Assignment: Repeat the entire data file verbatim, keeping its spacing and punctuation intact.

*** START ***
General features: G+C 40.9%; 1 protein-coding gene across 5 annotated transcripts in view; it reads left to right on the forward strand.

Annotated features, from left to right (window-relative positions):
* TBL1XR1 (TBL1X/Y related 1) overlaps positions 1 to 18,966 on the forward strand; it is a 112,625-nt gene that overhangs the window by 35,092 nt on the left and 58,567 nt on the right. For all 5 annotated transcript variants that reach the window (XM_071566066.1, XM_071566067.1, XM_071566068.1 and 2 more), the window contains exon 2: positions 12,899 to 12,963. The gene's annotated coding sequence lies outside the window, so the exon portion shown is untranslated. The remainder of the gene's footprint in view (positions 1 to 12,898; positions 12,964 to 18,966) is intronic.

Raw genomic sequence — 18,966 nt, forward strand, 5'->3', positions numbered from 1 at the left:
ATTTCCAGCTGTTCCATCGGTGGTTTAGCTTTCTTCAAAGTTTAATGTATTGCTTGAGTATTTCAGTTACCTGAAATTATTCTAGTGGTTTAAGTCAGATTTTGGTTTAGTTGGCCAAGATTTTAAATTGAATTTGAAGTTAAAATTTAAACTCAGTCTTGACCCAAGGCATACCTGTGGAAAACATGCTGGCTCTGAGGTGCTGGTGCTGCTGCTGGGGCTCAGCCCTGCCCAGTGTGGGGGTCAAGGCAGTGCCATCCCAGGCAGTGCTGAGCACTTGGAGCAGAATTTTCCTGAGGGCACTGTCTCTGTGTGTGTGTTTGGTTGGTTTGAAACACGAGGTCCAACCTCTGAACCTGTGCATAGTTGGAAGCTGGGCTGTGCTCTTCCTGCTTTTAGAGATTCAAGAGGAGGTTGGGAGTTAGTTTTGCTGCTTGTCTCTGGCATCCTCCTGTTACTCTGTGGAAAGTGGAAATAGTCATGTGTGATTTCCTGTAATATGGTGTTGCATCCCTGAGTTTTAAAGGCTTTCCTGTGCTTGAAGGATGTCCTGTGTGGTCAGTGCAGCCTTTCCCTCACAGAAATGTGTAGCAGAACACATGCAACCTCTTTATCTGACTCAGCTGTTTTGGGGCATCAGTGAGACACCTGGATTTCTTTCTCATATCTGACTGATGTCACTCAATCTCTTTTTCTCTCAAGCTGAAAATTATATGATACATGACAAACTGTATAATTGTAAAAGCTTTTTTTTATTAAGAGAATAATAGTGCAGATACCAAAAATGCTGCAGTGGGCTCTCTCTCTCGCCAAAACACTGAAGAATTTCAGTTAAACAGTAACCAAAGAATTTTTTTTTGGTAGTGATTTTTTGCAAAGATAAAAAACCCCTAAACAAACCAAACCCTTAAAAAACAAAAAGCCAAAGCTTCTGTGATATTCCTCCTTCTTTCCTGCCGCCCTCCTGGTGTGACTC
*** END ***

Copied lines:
General features: G+C 40.9%; 1 protein-coding gene across 5 annotated transcripts in view; it reads left to right on the forward strand.

Annotated features, from left to right (window-relative positions):
* TBL1XR1 (TBL1X/Y related 1) overlaps positions 1 to 18,966 on the forward strand; it is a 112,625-nt gene that overhangs the window by 35,092 nt on the left and 58,567 nt on the right. For all 5 annotated transcript variants that reach the window (XM_071566066.1, XM_071566067.1, XM_071566068.1 and 2 more), the window contains exon 2: positions 12,899 to 12,963. The gene's annotated coding sequence lies outside the window, so the exon portion shown is untranslated. The remainder of the gene's footprint in view (positions 1 to 12,898; positions 12,964 to 18,966) is intronic.

Raw genomic sequence — 18,966 nt, forward strand, 5'->3', positions numbered from 1 at the left:
ATTTCCAGCTGTTCCATCGGTGGTTTAGCTTTCTTCAAAGTTTAATGTATTGCTTGAGTATTTCAGTTACCTGAAATTATTCTAGTGGTTTAAGTCAGATTTTGGTTTAGTTGGCCAAGATTTTAAATTGAATTTGAAGTTAAAATTTAAACTCAGTCTTGACCCAAGGCATACCTGTGGAAAACATGCTGGCTCTGAGGTGCTGGTGCTGCTGCTGGGGCTCAGCCCTGCCCAGTGTGGGGGTCAAGGCAGTGCCATCCCAGGCAGTGCTGAGCACTTGGAGCAGAATTTTCCTGAGGGCACTGTCTCTGTGTGTGTGTTTGGTTGGTTTGAAACACGAGGTCCAACCTCTGAACCTGTGCATAGTTGGAAGCTGGGCTGTGCTCTTCCTGCTTTTAGAGATTCAAGAGGAGGTTGGGAGTTAGTTTTGCTGCTTGTCTCTGGCATCCTCCTGTTACTCTGTGGAAAGTGGAAATAGTCATGTGTGATTTCCTGTAATATGGTGTTGCATCCCTGAGTTTTAAAGGCTTTCCTGTGCTTGAAGGATGTCCTGTGTGGTCAGTGCAGCCTTTCCCTCACAGAAATGTGTAGCAGAACACATGCAACCTCTTTATCTGACTCAGCTGTTTTGGGGCATCAGTGAGACACCTGGATTTCTTTCTCATATCTGACTGATGTCACTCAATCTCTTTTTCTCTCAAGCTGAAAATTATATGATACATGACAAACTGTATAATTGTAAAAGCTTTTTTTTATTAAGAGAATAATAGTGCAGATACCAAAAATGCTGCAGTGGGCTCTCTCTCTCGCCAAAACACTGAAGAATTTCAGTTAAACAGTAACCAAAGAATTTTTTTTTGGTAGTGATTTTTTGCAAAGATAAAAAACCCCTAAACAAACCAAACCCTTAAAAAACAAAAAGCCAAAGCTTCTGTGATATTCCTCCTTCTTTCCTGCCGCCCTCCTGGTGTGACTC